Trigger Warning: This article mentions sexual harassment and rape.
“Delhi Police files closure report in the sexual harassment case filed by minor wrestler against WFI president Brij Bhushan Singh before Patiala House Courts. No corroborative evidence found to indicate commission of POCSO charges, says Delhi Police.” — Live Law India tweeted on June 15th, 2023. As the women wrestlers enter the sixth month of their relentless protest, demanding a thorough investigation into the disturbing reports of sexual harassment against BJP MP Brij Bhushan Sharan Singh during his presidency of the Wrestling Federation of India (WFI), their voices continue to be systematically ignored by the responsible authorities. Adding to the burden of speaking out, the wrestlers have also been faced with the requirement to substantiate their claims with audio-visual evidence.
In a country where even an Olympic medal fails to amplify a woman’s voice, it is deeply disconcerting to imagine the plight of those women who are denied the opportunity to speak at all. One may, at this point, revisit the profound question posed by Gayatri Chakravarty Spivak: “Can the subaltern speak?”, with an added urgency to answer, perhaps, will the subaltern be heard?
In the realm of justice, while some cases find their way to court and receive a ruling, countless others remain unreported and unresolved. The initial hurdle that women encounter is the inhospitable environment of police stations, where those who are marginalised, due to their caste and religion, often face a lack of trust and credibility when disclosing instances of rape.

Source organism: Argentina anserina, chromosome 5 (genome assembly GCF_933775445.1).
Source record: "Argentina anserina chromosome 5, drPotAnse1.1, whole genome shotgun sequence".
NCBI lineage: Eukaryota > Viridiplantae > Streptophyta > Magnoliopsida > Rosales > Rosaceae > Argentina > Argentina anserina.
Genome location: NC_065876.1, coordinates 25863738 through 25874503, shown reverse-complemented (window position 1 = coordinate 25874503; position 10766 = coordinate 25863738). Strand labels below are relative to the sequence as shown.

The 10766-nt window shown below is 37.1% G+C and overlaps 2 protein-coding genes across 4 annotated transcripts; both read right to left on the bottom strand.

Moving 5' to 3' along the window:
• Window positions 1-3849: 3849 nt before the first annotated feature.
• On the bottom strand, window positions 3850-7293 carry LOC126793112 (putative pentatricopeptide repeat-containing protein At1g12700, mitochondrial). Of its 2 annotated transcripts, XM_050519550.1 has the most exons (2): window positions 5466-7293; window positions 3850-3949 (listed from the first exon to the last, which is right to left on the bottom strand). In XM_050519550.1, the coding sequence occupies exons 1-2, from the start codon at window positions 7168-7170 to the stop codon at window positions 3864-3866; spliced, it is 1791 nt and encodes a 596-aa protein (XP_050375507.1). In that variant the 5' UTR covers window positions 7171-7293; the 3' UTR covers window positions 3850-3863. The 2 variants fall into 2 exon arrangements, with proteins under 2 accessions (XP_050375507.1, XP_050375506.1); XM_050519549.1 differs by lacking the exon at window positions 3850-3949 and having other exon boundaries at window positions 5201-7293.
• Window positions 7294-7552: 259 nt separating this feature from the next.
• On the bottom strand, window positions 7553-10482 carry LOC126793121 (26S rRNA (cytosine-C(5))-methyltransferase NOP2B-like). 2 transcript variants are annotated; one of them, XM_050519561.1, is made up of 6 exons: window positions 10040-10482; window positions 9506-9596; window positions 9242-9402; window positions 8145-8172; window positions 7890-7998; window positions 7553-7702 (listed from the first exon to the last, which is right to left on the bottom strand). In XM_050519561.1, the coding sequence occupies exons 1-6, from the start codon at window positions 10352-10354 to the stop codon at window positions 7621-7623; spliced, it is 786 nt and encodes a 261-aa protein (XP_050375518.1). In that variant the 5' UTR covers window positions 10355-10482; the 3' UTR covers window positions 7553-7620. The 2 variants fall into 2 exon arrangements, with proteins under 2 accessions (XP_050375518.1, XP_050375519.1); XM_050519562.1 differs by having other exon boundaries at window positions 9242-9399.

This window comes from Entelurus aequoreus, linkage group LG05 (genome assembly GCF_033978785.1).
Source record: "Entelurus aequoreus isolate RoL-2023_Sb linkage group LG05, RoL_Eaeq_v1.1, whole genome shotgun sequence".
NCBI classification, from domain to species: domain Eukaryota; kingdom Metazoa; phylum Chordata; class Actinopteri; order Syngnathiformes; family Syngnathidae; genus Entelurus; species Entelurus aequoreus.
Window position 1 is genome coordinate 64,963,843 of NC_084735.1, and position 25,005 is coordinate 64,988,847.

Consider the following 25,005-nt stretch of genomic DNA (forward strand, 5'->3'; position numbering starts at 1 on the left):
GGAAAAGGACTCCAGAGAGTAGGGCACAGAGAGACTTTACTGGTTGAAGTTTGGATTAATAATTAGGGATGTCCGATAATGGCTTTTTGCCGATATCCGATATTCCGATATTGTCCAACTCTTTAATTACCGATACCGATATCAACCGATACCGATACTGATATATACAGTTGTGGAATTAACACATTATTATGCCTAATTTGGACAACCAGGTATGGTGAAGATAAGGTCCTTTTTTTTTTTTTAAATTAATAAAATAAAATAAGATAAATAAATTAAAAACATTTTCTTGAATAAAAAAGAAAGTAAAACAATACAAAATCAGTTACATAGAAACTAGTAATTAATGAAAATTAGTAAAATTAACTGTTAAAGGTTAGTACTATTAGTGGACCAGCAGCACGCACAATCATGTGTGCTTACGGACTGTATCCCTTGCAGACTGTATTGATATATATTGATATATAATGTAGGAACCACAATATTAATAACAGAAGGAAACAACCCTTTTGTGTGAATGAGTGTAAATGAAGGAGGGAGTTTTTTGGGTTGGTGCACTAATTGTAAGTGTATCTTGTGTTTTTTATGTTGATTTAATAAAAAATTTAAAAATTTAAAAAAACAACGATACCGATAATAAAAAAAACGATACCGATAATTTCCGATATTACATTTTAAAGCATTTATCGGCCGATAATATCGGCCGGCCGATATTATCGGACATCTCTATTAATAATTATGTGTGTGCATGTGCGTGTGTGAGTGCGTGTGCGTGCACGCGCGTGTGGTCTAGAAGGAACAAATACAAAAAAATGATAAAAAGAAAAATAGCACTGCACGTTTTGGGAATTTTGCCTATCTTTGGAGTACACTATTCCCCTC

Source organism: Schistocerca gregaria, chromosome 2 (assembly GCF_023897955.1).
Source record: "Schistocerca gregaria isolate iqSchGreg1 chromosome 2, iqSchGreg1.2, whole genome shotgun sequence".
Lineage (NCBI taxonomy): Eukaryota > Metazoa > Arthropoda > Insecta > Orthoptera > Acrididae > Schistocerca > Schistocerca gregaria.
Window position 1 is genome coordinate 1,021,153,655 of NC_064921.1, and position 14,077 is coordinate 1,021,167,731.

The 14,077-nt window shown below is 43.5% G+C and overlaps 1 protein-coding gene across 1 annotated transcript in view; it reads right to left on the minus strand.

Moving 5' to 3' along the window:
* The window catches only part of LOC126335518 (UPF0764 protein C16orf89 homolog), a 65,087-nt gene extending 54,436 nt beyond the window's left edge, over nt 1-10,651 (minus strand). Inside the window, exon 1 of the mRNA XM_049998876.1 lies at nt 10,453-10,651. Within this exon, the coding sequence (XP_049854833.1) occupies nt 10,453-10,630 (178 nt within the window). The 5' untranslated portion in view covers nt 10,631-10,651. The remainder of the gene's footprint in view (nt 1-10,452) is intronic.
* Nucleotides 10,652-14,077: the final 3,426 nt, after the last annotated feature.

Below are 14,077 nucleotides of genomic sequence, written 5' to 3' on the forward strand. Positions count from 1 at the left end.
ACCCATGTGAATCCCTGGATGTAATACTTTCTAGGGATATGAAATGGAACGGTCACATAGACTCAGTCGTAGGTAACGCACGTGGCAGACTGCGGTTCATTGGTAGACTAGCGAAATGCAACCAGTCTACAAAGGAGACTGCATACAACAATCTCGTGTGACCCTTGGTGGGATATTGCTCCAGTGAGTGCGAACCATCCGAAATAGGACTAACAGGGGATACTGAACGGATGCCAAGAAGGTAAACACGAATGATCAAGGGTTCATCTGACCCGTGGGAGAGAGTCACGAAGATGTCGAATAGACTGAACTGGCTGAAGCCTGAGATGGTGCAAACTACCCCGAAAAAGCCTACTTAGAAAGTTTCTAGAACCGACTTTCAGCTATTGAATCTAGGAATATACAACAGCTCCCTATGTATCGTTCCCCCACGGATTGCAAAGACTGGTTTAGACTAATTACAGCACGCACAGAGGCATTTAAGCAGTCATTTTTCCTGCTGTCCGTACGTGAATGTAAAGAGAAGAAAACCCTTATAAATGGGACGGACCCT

From #MeToo to #BelieveWomen: The global movement for survivor support
The #MeToo Movement in the United States witnessed the rise of the political slogan “Believe Women” in 2017 which meant, according to the feminist author Sady Doyle writing in Elle, “don’t assume women as a gender are especially vindictive, and recognize that false allegations are less common than real ones”. The phrase may have its limitations and oversimplify complex situations, but it serves as a powerful reminder of the need to support survivors of sexual crimes.
India has witnessed its own wave of feminist activism demanding justice and stronger laws against sexual harassment and violence. While sexual violence itself is demonising, it must be remembered that it has dimensions that cross physical boundaries. Not only is body autonomy exploited in a brutal manner where consent takes a backseat, but the repercussions that follow form the basis of exploitation that the survivor has to endure at every step of the way toward justice.
The historic fight for rape law reform in India
Long before the outcry for rape law reform in 2012, women united in 1979 to demand justice and stronger laws. When a minor girl, Mathura, was raped, accused constables were set free simply because she couldn’t prove resistance (Tukaram vs State of Maharashtra, (1979) 2 SCC 143). In an impassioned letter addressed to the Chief Justice of India, Upendra Baxi, Vasudha Dhagamwar, Raghunath Kelkar, and Lolita Sarkar urged the Supreme Court to reopen the case. Their compelling arguments laid bare the deep-rooted social stigmas that perpetuate a victim-blaming culture that is openly prevalent.
“Your Lordship, does the Indian Supreme Court… expect the girl, a labourer, to put up such stiff resistance against well-built policemen so as to have substantial marks of physical injury? Does the absence of such marks necessarily imply the absence of stiff resistance? If anything it is Ganpat’s [the constable] body which would have disclosed marks of such resistance by Mathura, like clawing and biting… The Court gives no consideration whatsoever to the socio-economic status, the lack of knowledge of legal rights, the age of the victim, lack of access to legal services, and the fear complex which haunts the poor and the exploited in Indian police stations.”